At some point in 2016 I opted out of most social media, especially Twitter. I don’t remember the exact day or what the final straw was that brought me to that point, but my response was to delete nearly a decade's worth of tweets, unfollow every account and just stop participating.
There was no major discovery from breaking away from social media. I didn’t find enlightenment, start drinking more water, or become a better person. I just stopped feeling bad about whatever micro-outrage would make its way through my network on a given day, only to be forgotten about as soon as the next day’s outrage arrived. I stopped arguing about stuff it turns out I didn’t care nearly that much about to have a firmly held opinion on. Developers are miserable people. We complain a lot. Being connected to tens of thousands of them throughout your day is probably not the best idea if you’re someone like me who isn’t great at letting stuff go easily. So I opted out.
This is the point where I confess that while I “quit” Twitter, I didn’t actually “quit Twitter.” While you may have seen the mass destruction of the @justin account as me signaling my desire to cameo in a Logan Paul video, I was actually still using the service, albeit in a much more pleasant way.
Private Twitter is the account I use to follow close friends, see sports GIFs, and get my news from College Football Twitter. More importantly, it’s a private account that only 80 of my closest friends have access too. These are the folks who I would be happy to see if I randomly ran into them at a bar or restaurant. It doesn’t include colleagues, casual acquaintances, or any random person who thinks I might be an interesting follow because I sit and stare at Xcode all day for the day job.
By limiting the follower list with such a heavy hand, I’m able to more freely share things that are boring, mundane, or only potentially of interest to me. I have no one to impress, no stats to juke, and no need to worry about being retweeted in to a viral hellscape of “Well, actually.” My friends who follow me on Twitter may not be super interested in seeing that I reorganized my kitchen cabinets or took apart and washed my keyboard, but that’s the type of mundane and boring stuff you talk about with friends.
Private Twitter is also not about reciprocating follows or worrying about the social awkwardness that can be caused by not following back. Some of my closest friends follow me on Private Twitter, but I don’t follow back because they talk about technology and whatever “iOS Community” drama there is on a daily basis. I have active iMessage threads with these friends daily, and that acts as a filter of sorts to bubble up the actual news I need to worry about.
Personally, I just do not care to see or hear about whatever is going on in the tech sector anymore, because it’s mostly noise and very little signal. If I want to dip my toes in for whatever reason, I search for a few friends’ accounts and read their timeline for the last day or two. I usually regret it because I get a headache from eye rolling, but it was my choice to make.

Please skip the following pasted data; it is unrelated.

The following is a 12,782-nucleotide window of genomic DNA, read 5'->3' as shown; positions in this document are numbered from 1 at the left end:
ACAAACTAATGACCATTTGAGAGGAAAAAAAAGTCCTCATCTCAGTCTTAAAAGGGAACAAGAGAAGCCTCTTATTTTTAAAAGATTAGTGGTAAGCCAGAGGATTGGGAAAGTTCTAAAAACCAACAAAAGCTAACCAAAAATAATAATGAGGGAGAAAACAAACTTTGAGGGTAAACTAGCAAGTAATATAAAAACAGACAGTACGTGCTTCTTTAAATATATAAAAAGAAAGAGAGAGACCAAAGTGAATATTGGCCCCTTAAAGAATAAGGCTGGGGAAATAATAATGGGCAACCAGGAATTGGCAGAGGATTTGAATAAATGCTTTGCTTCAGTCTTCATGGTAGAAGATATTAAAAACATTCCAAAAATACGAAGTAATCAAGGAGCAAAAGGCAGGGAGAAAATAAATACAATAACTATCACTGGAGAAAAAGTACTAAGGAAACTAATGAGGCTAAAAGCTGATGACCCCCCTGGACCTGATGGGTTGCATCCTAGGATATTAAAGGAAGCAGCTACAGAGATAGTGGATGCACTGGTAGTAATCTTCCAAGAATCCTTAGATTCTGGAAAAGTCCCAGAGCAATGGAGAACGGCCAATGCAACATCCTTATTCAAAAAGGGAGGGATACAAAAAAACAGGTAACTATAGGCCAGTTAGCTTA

The only reason I am writing this is because a week doesn’t go by without me talking to someone that hasn’t quit Twitter or is on the verge of quitting because the negatives far outweigh the positives anymore. My advice to them is usually always the same:
- Create a new Twitter account and set it as private by default.
- Follow a few accounts related to things you truly like. In my case that was college football, the greatest sport of all.
- Follow a few accounts related to your city, if relevant. I follow CDOT, RTD, and the Mayor of Denver so I can know if there are traffic accidents I need to know about or something interesting is happening in Denver.
- Follow your family, unless they annoy you. Follow a few close friends.
- Throw your old account into the sea.
My Twitter solution is definitely not for everyone, but it has worked well for me for almost two years now. I still take Twitter breaks periodically, but it’s rarely because I’m annoyed at what I’m reading or seeing anymore.
In January of this year I started tweeting again from @justin. I set a few ground rules. First, I try to only post positive things rather than just using it as an outlet to complain. I try to stick to this 100% of the time, but I’m sadly not perfect. My second rule was to not follow anyone on the account. When I use my public twitter account I think about it as throwing a note over a wall and then walking away. I’ll check the replies and interact occasionally, but that is an exception, not a norm.
People have described Twitter and social media in general as an avenue for people to shout their opinions out into the open while other people are shouting theirs. I now fully embrace that with my public account. You’re welcome to follow my public shouting if you’d like. Private Twitter, though? That’s for me and my friends.